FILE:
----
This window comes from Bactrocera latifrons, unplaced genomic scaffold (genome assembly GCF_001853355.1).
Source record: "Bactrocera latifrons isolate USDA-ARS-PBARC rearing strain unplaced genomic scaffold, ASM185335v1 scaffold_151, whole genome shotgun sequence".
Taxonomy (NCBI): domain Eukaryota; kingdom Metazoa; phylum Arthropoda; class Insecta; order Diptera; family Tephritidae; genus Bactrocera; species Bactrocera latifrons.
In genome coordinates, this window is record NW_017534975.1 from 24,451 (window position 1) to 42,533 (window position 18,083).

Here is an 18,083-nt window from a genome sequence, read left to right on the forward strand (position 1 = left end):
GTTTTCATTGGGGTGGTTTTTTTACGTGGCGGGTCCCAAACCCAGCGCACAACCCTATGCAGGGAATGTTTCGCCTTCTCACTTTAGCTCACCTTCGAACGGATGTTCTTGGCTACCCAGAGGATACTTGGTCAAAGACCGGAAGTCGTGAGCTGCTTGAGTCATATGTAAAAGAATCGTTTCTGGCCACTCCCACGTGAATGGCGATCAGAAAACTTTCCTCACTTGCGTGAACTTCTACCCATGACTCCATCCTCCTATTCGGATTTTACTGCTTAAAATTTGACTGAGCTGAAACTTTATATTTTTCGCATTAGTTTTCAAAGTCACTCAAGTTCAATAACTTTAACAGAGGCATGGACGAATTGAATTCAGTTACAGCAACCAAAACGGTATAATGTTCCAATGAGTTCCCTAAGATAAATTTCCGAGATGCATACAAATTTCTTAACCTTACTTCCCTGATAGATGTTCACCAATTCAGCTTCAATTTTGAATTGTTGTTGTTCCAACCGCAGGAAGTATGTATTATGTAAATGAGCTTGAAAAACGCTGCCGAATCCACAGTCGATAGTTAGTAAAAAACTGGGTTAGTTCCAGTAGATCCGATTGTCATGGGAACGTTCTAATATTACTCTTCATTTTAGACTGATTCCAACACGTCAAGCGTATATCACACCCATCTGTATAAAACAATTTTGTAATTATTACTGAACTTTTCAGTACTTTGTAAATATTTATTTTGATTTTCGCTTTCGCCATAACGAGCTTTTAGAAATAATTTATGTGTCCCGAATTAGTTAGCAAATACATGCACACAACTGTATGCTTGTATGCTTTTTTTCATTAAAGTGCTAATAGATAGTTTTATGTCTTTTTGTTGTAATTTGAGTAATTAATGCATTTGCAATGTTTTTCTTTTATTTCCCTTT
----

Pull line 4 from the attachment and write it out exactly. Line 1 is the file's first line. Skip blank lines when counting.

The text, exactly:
In genome coordinates, this window is record NW_017534975.1 from 24,451 (window position 1) to 42,533 (window position 18,083).